Olamilekan Adegbite, Minister of Mines and Steel Development
FG, World Bank training 40 Nigerian youths on jewelry making
The Federal Government in collaboration with the World Bank Assisted Mineral Sector Support for Economic Diversification (MinDiver) Project has begun a National training programme on Jewellery making for 40 Nigerian youths.
Mr Olamilekan Adegbite, Minister of Mines and Steel Development (MMSD) made this known on Monday in Abuja at a Gemstone and Jewelry Making workshop.
Adegbite said the participants were drawn from across the country to undergo eight months training, adding that they would be given the mandate to train other Nigerians across the 36 states and the FCT.
“As a follow-up, the government is taking the crucial step, as demonstrated by this workshop to train Nigerians in jewelry design and fabrication so that their output can compete favourably with products being imported.
“We have engaged the services of experts to train the trainers and draft policies for the successful implementation of the programme.
“We expect them to go back to their states and open clusters with the assistance of the state governments to also train more people on gemstone cutting, polishing among others,’’ he said.
He said that the training which was the first of its kind was organised to strengthen the local production of jewelry, create jobs, increase livelihood standards and the creativity of Nigerians.
According to the minister, the training will also serve as import substitution as Nigeria is a large consumer of jewelry products especially from the United Arab Emirates, India, China and Europe.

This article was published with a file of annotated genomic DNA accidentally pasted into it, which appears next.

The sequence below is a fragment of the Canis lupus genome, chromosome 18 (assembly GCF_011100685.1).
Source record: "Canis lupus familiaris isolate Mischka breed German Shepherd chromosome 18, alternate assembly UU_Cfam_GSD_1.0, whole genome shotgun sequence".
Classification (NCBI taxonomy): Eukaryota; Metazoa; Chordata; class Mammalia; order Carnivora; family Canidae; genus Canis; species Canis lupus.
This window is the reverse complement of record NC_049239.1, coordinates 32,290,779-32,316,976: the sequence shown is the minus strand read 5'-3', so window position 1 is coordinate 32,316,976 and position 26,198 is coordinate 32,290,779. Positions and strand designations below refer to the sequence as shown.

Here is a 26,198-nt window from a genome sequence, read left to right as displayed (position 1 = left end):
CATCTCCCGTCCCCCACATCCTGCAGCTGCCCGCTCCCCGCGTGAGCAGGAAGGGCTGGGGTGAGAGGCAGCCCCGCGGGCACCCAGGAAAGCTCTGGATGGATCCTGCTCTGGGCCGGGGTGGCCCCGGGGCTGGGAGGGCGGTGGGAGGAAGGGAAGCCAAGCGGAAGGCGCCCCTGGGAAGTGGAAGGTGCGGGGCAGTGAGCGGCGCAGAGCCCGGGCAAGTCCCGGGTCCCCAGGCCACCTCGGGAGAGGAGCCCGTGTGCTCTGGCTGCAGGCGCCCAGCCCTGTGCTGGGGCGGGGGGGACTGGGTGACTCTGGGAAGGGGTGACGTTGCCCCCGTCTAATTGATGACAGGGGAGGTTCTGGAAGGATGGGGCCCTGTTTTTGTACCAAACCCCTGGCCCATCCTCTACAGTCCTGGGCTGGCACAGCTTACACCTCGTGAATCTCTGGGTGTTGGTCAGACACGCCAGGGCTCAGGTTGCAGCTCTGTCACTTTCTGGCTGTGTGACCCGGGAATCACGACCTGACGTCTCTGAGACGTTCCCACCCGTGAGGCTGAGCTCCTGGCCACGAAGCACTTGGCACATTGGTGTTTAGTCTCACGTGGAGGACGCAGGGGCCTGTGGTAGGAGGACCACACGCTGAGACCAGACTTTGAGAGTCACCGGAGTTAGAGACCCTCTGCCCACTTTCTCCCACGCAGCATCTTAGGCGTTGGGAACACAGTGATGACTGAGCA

He added that it would also encourage tourism and manufacturing of local crafts.
The minister also noted that the gemstone and jewelry industry in Nigeria remained underdeveloped, as gems were being mined by artisanal operators and sold as rough stones in Germany, Indonesia, Sri Lanka and the United States.
“Government has developed a roadmap after conducting a baseline study of the Nigeria gemstone industry; this was followed by a gemstone awareness and identification programme for government and private stakeholders.
“A modern lapidary centre was established at the Nigerian Institute of Mines and Geosciences in Jos. Already, efforts being made by the government have attracted the private sector into the industry.
“Privately owned lapidaries have been established in many parts of the country, while the gemstone trade has increased by over 50 per cent.’’
He appealed to state governments to take up the task of extending and multiplying the development of the skilled workforce in their jurisdiction by supporting the trained master jewelry experts with necessary tools to train others.
Dr Uchechukwu Ogah, the Minister of State, MMSD, said that Nigerian gemstones cover the entire spectrum of coloured, semi and precious varieties, some of them with the status of world famous, such as Rubellite, a pinkish or reddish Tourmaline species.
He noted that Nigerian miners usually lack knowledge and skills in identifying and estimating their rough gemstones and for need of fast cash, sold their products directly at the mine site to local and foreign traders.
“It is for these reasons that the ministry’s roadmap for growth and development of mineral sector recommends the revival and development of the gemstone and jewelry industry with a focus on design that will reflect the country’s rich cultural identity.
“At the end of the workshop, it is expected that a strategic policy document that will enable the emergence of vibrant jewellery industry will be produced,” Ogah said.
Mr Nasir Aliu, a participant from Kano state, appreciated the Federal government for the training, adding that such training could cost over 10,000 dollars.